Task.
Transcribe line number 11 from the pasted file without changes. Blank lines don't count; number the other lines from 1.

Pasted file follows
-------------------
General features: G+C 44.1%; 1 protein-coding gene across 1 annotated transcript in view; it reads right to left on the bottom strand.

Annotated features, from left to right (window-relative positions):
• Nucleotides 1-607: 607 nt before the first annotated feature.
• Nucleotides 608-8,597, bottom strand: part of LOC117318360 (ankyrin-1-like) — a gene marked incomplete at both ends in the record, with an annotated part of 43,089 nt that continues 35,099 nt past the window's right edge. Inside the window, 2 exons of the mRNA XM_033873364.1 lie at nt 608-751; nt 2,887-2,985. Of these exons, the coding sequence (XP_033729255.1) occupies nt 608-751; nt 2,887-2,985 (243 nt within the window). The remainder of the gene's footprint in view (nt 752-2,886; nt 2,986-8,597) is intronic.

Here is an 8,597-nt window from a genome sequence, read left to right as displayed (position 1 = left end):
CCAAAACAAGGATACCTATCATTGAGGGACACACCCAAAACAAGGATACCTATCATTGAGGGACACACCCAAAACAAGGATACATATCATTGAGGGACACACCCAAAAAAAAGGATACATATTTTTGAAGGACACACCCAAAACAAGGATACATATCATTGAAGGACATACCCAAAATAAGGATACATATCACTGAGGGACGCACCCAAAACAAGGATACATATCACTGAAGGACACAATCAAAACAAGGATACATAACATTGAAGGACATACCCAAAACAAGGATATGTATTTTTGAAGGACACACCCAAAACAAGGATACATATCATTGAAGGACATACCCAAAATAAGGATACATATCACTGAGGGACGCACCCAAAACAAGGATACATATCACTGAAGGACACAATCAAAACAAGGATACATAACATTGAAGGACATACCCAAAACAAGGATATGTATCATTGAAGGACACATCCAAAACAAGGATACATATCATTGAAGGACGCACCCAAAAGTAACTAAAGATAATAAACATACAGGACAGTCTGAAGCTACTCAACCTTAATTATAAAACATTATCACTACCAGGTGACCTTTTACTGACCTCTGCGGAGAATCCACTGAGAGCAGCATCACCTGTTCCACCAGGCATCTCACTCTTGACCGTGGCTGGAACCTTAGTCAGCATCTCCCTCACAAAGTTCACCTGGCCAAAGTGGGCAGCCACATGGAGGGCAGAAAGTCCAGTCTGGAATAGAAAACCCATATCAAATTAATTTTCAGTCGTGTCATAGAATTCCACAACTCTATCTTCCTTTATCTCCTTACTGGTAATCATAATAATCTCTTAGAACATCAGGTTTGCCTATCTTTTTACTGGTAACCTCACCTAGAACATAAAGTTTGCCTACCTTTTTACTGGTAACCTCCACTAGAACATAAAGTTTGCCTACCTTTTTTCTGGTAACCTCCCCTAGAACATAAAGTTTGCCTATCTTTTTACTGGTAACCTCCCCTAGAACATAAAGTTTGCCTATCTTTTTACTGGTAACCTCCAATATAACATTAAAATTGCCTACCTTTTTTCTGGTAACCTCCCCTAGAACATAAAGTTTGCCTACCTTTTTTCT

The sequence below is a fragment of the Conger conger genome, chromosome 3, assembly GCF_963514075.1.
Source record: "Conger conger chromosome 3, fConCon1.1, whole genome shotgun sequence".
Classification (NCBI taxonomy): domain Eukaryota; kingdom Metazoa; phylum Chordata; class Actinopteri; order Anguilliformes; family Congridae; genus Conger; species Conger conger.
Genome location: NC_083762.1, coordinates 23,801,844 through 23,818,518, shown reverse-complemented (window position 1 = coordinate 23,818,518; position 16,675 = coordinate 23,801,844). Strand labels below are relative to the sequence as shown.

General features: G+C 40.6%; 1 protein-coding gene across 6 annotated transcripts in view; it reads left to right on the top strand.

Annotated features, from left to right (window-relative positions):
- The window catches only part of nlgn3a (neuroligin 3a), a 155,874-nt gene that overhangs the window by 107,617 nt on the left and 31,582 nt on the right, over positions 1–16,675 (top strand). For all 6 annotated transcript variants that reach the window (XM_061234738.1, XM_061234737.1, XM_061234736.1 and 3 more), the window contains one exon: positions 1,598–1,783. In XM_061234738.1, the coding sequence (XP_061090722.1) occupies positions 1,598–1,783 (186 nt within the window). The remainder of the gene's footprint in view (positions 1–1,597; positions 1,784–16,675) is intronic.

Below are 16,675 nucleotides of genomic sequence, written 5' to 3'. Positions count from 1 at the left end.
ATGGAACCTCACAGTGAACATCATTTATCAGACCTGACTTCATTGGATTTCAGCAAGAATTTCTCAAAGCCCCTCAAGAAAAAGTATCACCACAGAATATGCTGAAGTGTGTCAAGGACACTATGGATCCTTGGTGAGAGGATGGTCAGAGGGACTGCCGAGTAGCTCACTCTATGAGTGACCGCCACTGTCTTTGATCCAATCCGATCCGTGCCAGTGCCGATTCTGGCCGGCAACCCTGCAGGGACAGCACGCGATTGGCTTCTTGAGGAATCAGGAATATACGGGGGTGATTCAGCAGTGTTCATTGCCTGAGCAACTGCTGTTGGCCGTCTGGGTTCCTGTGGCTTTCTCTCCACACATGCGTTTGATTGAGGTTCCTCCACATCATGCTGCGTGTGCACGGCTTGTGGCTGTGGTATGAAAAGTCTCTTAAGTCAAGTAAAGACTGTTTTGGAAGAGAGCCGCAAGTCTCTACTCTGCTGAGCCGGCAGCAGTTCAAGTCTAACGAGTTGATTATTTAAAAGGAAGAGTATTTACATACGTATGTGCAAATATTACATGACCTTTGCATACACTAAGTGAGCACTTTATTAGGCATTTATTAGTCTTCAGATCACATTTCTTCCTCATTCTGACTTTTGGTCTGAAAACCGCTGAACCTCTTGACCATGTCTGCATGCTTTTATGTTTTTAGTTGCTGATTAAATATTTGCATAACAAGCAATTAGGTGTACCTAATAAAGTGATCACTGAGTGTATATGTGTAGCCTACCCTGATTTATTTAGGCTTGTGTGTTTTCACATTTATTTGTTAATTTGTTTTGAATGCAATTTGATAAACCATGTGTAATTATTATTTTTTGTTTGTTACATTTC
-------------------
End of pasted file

General features: G+C 40.6%; 1 protein-coding gene across 6 annotated transcripts in view; it reads left to right on the top strand.